Hike on Turkish mint workers’ wage ends 68-day long strike, says minister

Hike on Turkish mint workers’ wage ends 68-day long strike, says minister

The strike at the mint, which has been ongoing for 68 days, ended yesterday by a collective bargaining agreement that raised the base wage of mint workers to 2,371 Turkish Liras, announced by Minister of Labor and Social Security Faruk Çelik on Sept. 13.

Turkish mint workers have been on strike since July 8 at the General Directorate of the Mint and Stamp Printing House and its branches, in an attempt to increase their salary and improve working conditions. The average salary of mint workers is currently 1,562 Turkish Liras ($835) and the mint workers’ union, Basın-İş, said they wanted this amount to be raised to around 2,000 liras.

Çelik said that mint workers’ wages increased within the framework of industrial protocol and recent incentive premiums, during a press meeting, Anadolu Agency reported. “Mint workers’ net minimum wage rose to 2,371 liras. The average net wage increased to 2,764 liras and maximum net wage rose to 3,294 liras.

Strike breaking claims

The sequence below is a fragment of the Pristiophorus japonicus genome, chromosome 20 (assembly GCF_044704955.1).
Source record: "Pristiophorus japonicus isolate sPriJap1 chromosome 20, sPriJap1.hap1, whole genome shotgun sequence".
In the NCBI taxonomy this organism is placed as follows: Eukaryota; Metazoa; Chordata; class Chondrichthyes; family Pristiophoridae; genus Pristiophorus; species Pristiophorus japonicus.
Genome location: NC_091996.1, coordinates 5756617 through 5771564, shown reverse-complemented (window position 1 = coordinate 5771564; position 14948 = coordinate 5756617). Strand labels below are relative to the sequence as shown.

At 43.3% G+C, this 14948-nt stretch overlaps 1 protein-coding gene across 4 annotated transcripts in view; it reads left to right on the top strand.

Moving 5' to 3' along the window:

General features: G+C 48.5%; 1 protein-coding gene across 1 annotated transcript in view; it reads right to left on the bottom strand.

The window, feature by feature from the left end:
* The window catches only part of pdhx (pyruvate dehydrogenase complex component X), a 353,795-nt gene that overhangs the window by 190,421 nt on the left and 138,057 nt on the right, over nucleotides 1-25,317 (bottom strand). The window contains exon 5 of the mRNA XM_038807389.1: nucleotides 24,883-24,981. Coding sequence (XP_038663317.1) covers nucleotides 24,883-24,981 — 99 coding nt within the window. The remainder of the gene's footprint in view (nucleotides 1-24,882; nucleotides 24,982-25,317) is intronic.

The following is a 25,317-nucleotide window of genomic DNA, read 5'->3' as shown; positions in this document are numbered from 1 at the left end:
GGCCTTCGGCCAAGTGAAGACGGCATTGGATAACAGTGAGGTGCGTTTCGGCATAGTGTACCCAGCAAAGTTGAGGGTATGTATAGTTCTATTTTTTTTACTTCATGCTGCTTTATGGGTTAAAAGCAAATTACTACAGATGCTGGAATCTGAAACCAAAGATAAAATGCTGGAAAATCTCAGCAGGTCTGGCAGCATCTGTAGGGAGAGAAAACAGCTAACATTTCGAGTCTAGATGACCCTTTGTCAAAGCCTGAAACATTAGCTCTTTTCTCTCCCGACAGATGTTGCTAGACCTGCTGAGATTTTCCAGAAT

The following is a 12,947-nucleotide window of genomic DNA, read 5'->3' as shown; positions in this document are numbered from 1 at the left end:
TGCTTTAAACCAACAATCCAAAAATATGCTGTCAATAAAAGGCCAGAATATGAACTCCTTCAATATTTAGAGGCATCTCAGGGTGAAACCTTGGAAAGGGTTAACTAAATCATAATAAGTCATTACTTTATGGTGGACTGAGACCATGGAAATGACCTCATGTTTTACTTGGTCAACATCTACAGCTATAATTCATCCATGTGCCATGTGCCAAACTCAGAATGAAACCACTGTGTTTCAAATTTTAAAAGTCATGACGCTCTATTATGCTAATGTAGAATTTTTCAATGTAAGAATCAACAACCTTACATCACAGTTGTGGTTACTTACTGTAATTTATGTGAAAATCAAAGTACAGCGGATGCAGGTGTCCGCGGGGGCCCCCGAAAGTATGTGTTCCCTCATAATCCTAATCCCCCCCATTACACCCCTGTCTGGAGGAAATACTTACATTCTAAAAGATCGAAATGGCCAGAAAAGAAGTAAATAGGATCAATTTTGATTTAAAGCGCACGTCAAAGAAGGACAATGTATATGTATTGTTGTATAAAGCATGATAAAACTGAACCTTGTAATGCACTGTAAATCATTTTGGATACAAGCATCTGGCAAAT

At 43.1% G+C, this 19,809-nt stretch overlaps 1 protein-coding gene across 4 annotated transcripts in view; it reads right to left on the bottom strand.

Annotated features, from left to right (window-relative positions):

After mint workers went on strike on Jul. 8, causing a shortage of official stamps manufactured by the institution to be used for passports, driver’s licenses, alcoholic drink bottles and cigarette boxes, the Office of Revenue Administration started to try and find a solution to have alcohol and tobacco banderoles manufactured in alternative facilities. Consequently, the mint workers’ union, Basın-İş, went to court over “strikebreaking” claims.

While the lawsuit has not concluded yet, the Finance Ministry made an announcement that enabled the manufacturing of banderoles in approved facilities. It appears that Basın-İş will take legal action against it.

“The ones who couldn’t end the strike through political pressure are now trying to remove the strike’s consequences by using executive power. What’s going to be the next step? Will you delay the strike with an excuse?” said Basın-İş.